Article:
Hike and Snorkel on Hawaii's Puna Coast Trail
On Hawaii, Halape’s secret snorkeling holes, coconut trees, and white-sand beaches stir any hiker’s wanderlust. But the Puna Coast Trail’s rough volcanic terrain keeps the hordes away.
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I tiptoe through the tide pool on feet tender from a day of backpacking. Jags of volcanic rock and clusters of shiny, spiny urchins act as a minefield between me and my prize: a turquoise lagoon in the northwest corner of Hawaii Volcanoes National Park. So when the roiling surf closes in on me, I fling myself forward, a clumsy swan dive, and let the current pull my body into deeper water. I bob into the lagoon where my hiking partners are already making use of the cheap snorkeling masks we picked up for this trip.
Walls of black rock and beaches of white sand dominate the world above the Pacific, but when I dive underwater, I feel like Dorothy waking up in Technicolor. Orange-striped butterflyfish, yellow-tinged manini, and iridescent trumpetfish streak past electric-green grasses. I swim between castles of pink and green coral before heading back to shore to let the afternoon’s last rays bake me dry before our final night on Halape.
We didn’t invent backcountry snorkeling, but it’s just one of the ways Halape, a small, beachy corner of the national park, has redefined our idea of the “perfect basecamp.” Also on that list is our palm-shaded tentsite, just feet from where the high tide licks the shore. And then there’s the nearby eats, like coconuts we pluck from trees overhead and a Hawaiian shellfish called opihi we harvest off the rocks. But in this case, perfection isn’t easy.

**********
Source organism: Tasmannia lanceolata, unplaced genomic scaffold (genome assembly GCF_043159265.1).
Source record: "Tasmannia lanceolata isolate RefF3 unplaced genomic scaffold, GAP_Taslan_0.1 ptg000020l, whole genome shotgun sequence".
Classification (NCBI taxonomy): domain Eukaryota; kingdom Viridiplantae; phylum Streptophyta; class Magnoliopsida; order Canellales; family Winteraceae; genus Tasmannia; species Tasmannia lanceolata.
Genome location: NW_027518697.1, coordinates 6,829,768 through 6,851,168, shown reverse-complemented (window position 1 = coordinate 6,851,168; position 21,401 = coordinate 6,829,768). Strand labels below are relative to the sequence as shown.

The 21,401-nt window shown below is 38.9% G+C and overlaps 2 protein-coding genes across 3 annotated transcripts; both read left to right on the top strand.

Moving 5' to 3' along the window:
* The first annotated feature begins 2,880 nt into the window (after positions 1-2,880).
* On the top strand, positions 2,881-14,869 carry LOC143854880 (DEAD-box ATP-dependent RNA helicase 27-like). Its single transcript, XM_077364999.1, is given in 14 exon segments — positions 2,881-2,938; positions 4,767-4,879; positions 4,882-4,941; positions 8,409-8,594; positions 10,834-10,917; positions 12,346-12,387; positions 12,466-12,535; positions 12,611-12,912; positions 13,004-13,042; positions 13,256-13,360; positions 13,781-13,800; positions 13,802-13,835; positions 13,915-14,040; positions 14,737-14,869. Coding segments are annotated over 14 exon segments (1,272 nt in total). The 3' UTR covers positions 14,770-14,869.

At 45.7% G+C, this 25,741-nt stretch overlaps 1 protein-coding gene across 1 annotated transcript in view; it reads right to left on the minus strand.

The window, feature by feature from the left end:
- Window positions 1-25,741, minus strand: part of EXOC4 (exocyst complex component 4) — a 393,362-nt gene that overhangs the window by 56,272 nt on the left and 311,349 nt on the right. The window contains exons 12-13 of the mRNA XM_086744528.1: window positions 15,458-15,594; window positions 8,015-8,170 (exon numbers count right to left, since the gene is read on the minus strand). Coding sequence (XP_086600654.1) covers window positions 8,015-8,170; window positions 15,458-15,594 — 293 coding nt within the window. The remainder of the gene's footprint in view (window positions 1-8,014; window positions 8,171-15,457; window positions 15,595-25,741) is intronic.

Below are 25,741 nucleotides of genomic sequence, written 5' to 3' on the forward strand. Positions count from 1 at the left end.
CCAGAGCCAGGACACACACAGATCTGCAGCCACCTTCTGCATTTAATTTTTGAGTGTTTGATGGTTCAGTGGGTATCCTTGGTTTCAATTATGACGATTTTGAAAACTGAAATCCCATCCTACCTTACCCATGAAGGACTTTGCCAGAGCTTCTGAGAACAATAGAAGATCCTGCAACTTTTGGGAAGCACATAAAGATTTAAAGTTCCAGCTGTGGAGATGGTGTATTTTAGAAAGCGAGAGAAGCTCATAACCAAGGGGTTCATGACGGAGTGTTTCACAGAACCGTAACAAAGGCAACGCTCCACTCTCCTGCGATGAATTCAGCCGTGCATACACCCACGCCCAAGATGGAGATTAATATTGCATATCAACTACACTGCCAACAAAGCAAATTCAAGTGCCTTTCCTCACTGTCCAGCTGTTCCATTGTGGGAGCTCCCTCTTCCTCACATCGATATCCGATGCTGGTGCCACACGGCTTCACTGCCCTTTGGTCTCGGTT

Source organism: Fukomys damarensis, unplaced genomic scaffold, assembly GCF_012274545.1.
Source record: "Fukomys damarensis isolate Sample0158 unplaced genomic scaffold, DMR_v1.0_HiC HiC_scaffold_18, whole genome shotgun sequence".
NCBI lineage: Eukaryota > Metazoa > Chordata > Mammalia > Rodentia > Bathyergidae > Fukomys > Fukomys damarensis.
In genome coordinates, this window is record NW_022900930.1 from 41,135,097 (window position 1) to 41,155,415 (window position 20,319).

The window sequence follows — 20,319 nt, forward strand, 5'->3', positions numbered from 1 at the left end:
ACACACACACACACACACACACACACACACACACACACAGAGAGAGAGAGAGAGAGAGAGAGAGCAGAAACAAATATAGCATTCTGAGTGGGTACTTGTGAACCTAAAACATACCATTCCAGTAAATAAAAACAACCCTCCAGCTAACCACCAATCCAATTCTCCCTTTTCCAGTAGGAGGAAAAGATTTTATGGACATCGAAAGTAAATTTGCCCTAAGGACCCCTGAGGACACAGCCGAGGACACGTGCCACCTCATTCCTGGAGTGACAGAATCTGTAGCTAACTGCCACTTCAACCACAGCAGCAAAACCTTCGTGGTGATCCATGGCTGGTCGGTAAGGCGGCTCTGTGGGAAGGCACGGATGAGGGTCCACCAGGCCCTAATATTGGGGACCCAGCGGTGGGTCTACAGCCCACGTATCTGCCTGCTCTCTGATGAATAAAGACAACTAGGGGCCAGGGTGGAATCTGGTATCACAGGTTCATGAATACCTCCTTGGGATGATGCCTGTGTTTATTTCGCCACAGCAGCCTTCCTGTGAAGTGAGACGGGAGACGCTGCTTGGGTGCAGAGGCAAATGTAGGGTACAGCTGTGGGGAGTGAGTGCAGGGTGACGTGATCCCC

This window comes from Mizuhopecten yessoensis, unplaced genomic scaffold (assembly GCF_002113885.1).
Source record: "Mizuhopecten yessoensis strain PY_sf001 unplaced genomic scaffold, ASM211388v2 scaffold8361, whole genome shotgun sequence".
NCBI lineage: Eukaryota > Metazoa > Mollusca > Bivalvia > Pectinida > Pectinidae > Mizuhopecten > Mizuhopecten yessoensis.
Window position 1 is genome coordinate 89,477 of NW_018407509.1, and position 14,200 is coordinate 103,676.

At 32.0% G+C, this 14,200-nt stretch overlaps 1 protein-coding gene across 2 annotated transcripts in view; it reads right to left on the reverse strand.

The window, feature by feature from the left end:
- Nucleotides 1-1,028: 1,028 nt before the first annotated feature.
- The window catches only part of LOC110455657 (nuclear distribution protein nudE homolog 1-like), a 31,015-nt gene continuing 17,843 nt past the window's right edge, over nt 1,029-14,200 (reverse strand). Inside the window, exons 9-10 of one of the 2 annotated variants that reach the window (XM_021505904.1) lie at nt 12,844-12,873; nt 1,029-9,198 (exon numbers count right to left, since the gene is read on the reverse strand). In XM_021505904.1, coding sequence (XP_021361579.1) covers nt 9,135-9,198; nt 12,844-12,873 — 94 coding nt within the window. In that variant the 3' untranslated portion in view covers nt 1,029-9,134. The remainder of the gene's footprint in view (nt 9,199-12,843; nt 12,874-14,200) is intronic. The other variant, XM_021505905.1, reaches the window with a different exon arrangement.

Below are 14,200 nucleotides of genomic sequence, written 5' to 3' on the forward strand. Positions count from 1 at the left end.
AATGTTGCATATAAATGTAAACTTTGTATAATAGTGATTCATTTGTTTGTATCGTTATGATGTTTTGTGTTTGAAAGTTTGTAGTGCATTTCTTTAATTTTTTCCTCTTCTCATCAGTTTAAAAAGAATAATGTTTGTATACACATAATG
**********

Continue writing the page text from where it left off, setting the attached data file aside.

Less a trail than a general route, the 11.3-mile Puna Coast Trail departs from the Chain of Craters Road along hardened, pitch-black lava flows hued with copper. Only occasional cairns of bleached coral affirm that you’re on the right track as you steer around the steep waves of rock. Patches of golden grasses and clusters of green ohelo heather that poke out of the rock are pretty, but do nothing to protect against the sun. The hike is long and tough.
On day two, we awoke eager to explore our little oasis. We tried bodysurfing the small waves near our camp and swam through the small cove where brightly colored fish flit about. On a whim, we followed a breadcrumb trail of coral around a rocky peninsula to see where it led: another white-sand beach, nestled beneath the 1,000-foot-tall cliffs on the outer edge of the Big Island—and a snorkeling hole even better than the first.
Back on the shore, we lay out on the beach next to the remains of our cracked coconut as deep reds and pinks soak through the sky. The sand is still warm, and, up close now, we can see that it isn’t pure white after all, but flecked with black: bleached coral and volcanic rock alike, crushed by the ocean and rearranged into a little piece of paradise. n
DO IT Trailhead 19.289001, -155.130012; 19 miles southeast of the Kilauea Visitor Center on Chain of Craters Rd. Water Potable water is scarce and seasonal; you may need to carry it in (a gallon per person per day in mild conditions). Call ahead of time to check. Season Year-round Permit Required for backpacking ($10/group); purchase at the backcountry office near the park entrance. No reservations.